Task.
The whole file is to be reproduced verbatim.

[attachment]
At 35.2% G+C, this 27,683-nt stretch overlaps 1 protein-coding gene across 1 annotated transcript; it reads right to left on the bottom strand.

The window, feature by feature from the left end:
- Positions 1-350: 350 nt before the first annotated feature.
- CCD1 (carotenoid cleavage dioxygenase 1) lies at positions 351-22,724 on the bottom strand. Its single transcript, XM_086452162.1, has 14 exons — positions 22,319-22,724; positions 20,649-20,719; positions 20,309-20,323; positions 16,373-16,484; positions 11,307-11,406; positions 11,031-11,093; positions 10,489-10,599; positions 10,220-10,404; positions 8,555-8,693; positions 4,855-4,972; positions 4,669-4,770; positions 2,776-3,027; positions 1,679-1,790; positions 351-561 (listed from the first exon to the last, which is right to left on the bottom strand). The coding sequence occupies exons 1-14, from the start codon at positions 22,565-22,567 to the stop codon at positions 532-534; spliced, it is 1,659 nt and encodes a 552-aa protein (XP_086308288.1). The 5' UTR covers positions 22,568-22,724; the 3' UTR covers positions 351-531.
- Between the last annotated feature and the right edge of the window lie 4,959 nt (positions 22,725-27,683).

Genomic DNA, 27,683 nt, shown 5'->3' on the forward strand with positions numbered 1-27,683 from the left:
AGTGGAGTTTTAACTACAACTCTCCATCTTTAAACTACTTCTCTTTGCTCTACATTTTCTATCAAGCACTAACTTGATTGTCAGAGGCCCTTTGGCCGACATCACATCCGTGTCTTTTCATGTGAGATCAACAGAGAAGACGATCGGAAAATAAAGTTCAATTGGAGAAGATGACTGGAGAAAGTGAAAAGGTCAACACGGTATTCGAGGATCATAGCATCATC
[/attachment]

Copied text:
At 35.2% G+C, this 27,683-nt stretch overlaps 1 protein-coding gene across 1 annotated transcript; it reads right to left on the bottom strand.

The window, feature by feature from the left end:
- Positions 1-350: 350 nt before the first annotated feature.
- CCD1 (carotenoid cleavage dioxygenase 1) lies at positions 351-22,724 on the bottom strand. Its single transcript, XM_086452162.1, has 14 exons — positions 22,319-22,724; positions 20,649-20,719; positions 20,309-20,323; positions 16,373-16,484; positions 11,307-11,406; positions 11,031-11,093; positions 10,489-10,599; positions 10,220-10,404; positions 8,555-8,693; positions 4,855-4,972; positions 4,669-4,770; positions 2,776-3,027; positions 1,679-1,790; positions 351-561 (listed from the first exon to the last, which is right to left on the bottom strand). The coding sequence occupies exons 1-14, from the start codon at positions 22,565-22,567 to the stop codon at positions 532-534; spliced, it is 1,659 nt and encodes a 552-aa protein (XP_086308288.1). The 5' UTR covers positions 22,568-22,724; the 3' UTR covers positions 351-531.
- Between the last annotated feature and the right edge of the window lie 4,959 nt (positions 22,725-27,683).

Genomic DNA, 27,683 nt, shown 5'->3' on the forward strand with positions numbered 1-27,683 from the left:
AGTGGAGTTTTAACTACAACTCTCCATCTTTAAACTACTTCTCTTTGCTCTACATTTTCTATCAAGCACTAACTTGATTGTCAGAGGCCCTTTGGCCGACATCACATCCGTGTCTTTTCATGTGAGATCAACAGAGAAGACGATCGGAAAATAAAGTTCAATTGGAGAAGATGACTGGAGAAAGTGAAAAGGTCAACACGGTATTCGAGGATCATAGCATCATC